The Kings Of Summer

B

(out of 5)


It’s rare to see a cast of such high quality and a script with such promise being undone by such inept direction, but an uncomfortable combination of tones makes a mystery of this terrible film.  Two boys fed up with being bossed around by their, in one case, emotionally distant father () and, in the other, mentally questionable parents (, ), decide to build a hut in the middle of the woods and strike out on their own.  A unique young man who wields a machete like nobody’s business joins them as well, popping out of nowhere but too likeably strange to reject, and the three set about on their project to grow up quicker than they’re prepared to do.  Meanwhile, back at home the adults are increasingly worried about their missing children, but the film is too anxious to please the crowd to take them seriously as human beings.  Then again, it is also deadly serious about the young mens’ coming of age malaise, then at the same time tries to strike a Napoleon Dynamite sense of satirical whimsy.  It actually decides to be a different movie about three million times, combining Offerman and Mullaly’s brilliant sitcom timing with drawn-out, melancholy investigations of lead star ’s mind.  That isn’t to say there are no genuine laughs, because there are moments that are laugh out loud funny, but they blend very uncomfortably with the darker elements of first love gone awry and abuse a top rate cast (including the kids).  Imagine Son Of Rambow directed by early David Gordon Green and you get a sense of what torture awaits you if you bother with it.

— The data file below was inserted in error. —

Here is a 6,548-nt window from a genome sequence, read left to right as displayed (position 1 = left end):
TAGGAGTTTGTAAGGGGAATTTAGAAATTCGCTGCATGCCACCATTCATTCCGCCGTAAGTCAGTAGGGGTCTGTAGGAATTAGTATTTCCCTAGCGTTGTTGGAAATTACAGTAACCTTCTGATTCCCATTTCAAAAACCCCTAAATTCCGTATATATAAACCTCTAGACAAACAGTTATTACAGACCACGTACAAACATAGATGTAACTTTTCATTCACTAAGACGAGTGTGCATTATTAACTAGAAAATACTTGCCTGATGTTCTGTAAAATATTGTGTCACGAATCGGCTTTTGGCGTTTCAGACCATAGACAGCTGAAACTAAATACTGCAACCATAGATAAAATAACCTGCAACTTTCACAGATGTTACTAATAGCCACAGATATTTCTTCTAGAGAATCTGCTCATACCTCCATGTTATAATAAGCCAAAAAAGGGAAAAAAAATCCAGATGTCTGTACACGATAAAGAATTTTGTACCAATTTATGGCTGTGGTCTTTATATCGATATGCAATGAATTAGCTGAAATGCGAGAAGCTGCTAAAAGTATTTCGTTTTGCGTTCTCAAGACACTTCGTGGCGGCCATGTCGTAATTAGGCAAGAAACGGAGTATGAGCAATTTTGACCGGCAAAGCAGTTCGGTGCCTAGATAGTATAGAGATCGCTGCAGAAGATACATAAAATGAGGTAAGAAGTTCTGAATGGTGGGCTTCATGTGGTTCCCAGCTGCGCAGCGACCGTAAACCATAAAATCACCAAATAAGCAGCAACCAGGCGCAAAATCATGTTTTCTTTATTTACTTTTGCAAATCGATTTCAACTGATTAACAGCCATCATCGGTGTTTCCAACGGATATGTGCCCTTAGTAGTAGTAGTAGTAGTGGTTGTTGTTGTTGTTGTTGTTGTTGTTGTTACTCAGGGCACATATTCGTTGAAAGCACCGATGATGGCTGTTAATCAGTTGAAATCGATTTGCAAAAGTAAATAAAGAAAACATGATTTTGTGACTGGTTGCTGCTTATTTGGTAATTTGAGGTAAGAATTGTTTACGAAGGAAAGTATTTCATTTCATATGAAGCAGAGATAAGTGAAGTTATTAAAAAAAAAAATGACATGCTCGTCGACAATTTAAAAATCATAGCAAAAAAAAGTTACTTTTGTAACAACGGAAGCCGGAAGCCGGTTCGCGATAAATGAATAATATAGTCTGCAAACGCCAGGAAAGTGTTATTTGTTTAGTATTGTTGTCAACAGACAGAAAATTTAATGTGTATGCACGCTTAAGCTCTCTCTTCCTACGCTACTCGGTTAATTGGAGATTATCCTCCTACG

,

USA, 2013

Directed by

Screenplay by 

Cinematography by 

Produced by , ,

Music by

Production Design by

Costume Design by

Film Editing by

Phoenix Film Critics Awards 2013.  

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